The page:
• Using essential oils with an oil diffuser

5. Stimulation via Taste

Eating favorite foods can help a senior recall a memorable past event. For example, a senior who traveled to the seaside as a child will welcome sharing a bowl of clam chowder with a caregiver or family member. Iced tea can take a senior back to a carefree childhood.

Seniors living with dementia interact differently with the world around them. Their challenges influence how they communicate, behave, and relate to others. Families who enlist the help of dementia caregivers from Assisting Hands Home Care give their loved ones a chance to flourish.

The following are activities that can help with taste stimulation:

  • Serving favorite foods and desserts
  • Making smoothies
  • Cooking or baking their favorites foods and desserts to enjoy

Memory Care from Assisting Hands Home Care

Memory Care Naperville Illinois

Assisting Hands Home Care offers trusted memory care services that are relied upon by countless families and their elderly loved ones. Our dementia caregivers are highly qualified and trained to manage the various symptoms of dementia with utmost compassion, ensuring the safety and well-being of those in our care.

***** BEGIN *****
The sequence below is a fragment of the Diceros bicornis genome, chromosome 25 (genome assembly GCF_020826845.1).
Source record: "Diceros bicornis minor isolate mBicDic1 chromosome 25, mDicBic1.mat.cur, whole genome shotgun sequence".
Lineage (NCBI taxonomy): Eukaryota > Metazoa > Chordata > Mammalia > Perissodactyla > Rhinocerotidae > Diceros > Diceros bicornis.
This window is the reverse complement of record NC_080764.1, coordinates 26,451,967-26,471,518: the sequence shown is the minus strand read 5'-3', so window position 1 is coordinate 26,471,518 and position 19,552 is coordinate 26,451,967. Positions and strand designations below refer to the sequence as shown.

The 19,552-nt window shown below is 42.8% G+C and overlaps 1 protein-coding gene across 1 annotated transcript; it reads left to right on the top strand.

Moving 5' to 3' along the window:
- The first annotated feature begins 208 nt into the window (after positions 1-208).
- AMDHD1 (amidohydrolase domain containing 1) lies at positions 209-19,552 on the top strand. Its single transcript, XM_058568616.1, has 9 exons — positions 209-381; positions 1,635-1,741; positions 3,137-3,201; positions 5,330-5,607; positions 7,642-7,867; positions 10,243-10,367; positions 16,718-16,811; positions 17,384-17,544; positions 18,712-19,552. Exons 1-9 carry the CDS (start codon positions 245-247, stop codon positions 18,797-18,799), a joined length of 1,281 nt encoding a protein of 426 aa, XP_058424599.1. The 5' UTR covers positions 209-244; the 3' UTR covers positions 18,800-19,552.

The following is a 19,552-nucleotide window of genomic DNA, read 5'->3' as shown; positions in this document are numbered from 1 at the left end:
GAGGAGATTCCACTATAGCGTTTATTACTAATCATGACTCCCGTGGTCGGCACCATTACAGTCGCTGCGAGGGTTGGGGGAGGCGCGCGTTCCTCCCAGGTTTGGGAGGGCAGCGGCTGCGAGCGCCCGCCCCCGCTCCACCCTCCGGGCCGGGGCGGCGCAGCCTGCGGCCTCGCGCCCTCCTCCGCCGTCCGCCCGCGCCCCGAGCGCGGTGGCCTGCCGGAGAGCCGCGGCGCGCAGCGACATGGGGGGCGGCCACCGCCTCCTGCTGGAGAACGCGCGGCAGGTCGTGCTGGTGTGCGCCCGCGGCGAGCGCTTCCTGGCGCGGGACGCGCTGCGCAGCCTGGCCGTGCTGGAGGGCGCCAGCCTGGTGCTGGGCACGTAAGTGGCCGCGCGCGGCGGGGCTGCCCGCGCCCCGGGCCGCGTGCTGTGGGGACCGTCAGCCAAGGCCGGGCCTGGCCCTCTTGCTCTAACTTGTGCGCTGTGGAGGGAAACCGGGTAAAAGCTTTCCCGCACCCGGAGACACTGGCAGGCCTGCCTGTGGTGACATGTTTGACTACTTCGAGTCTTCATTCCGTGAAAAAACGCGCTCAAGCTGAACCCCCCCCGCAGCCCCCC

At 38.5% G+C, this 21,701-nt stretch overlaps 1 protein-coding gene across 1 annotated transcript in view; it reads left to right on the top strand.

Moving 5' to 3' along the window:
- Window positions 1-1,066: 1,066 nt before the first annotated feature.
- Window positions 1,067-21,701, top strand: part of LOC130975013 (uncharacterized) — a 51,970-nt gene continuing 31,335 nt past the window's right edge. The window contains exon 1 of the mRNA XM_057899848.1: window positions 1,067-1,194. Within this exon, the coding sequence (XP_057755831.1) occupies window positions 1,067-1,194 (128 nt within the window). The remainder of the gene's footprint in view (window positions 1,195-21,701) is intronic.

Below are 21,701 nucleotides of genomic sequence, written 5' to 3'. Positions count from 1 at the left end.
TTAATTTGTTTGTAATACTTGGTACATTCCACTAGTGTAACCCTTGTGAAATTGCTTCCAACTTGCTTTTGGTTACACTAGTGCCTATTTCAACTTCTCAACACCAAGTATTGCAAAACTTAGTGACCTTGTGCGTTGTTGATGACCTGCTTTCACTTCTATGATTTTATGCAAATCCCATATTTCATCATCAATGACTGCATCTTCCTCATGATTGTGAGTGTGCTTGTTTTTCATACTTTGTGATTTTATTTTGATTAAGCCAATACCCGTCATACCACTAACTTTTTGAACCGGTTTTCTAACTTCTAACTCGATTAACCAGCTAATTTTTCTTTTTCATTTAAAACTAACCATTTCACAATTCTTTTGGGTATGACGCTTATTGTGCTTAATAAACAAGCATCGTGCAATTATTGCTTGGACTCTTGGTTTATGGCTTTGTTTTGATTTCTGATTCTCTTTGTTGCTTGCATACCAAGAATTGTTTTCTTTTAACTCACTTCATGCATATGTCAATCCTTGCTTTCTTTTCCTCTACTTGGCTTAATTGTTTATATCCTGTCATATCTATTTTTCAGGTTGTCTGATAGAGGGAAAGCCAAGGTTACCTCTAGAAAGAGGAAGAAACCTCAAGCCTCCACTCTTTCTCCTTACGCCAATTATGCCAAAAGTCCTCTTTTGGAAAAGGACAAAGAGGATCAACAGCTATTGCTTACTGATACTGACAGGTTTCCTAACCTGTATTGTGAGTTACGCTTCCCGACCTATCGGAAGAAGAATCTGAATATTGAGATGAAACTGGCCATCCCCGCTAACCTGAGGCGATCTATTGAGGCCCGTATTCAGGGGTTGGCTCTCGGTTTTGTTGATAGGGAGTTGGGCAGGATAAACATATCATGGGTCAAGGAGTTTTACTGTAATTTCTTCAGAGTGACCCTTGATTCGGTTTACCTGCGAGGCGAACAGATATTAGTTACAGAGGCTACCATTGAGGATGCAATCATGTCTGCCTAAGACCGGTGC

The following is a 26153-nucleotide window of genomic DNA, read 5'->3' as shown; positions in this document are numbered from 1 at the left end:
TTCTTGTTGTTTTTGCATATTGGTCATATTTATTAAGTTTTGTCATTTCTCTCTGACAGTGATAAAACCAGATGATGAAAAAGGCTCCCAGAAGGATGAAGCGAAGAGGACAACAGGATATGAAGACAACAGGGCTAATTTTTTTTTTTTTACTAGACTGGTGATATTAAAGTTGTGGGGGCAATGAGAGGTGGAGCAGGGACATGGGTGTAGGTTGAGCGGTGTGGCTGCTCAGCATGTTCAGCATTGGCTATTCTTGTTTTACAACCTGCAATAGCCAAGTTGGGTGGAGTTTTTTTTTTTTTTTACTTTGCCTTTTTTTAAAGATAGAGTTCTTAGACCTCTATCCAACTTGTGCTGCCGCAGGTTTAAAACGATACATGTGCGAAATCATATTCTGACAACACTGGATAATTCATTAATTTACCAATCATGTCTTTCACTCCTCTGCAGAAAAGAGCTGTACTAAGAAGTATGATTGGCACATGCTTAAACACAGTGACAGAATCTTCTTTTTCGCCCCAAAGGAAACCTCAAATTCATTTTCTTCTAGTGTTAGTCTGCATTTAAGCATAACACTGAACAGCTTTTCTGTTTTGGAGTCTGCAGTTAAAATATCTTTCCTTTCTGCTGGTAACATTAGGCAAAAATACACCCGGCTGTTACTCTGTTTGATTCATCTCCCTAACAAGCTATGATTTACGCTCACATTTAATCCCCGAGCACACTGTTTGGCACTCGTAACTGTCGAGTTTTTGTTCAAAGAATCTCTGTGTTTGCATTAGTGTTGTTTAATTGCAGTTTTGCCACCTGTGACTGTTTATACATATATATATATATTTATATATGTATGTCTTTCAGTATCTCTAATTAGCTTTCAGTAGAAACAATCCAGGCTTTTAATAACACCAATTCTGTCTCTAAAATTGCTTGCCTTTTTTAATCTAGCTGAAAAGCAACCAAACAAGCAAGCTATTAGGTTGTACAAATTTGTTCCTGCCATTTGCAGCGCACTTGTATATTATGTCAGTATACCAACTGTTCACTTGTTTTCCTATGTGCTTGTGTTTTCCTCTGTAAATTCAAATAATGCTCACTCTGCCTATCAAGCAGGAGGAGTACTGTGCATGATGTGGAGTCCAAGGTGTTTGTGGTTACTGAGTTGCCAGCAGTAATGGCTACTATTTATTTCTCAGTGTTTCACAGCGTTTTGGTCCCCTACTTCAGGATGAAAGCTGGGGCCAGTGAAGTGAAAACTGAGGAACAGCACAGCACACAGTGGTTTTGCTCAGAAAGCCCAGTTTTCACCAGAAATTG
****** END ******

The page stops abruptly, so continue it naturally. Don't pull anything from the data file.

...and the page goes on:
One common symptom of dementia is forgetfulness, which our caregivers can recognize. When dementia patients wander, our skilled caregivers gently guide them to a safe location and monitor them closely. We also manage agitation, helping seniors calm down and feel more secure.

At Assisting Hands Home Care, we provide comprehensive dementia care services that include assistance with activities of daily living (ADLs), such as personal hygiene, transportation, and medication reminders. We strive to build meaningful relationships with our care recipients to prevent isolation and loneliness, offering not just care, but companionship as well.

Our in-home memory care services are among the most reputable in the area. If your elderly loved one lives in HinsdaleDowners Grove, Oak Brook, La Grange, Illinois or nearby Cook or DuPage counties, call us at (630) 407-1932 to consult Assisting Hands Home Care for reliable home care. We’ll develop a flexible care plan to meet your loved one’s care needs.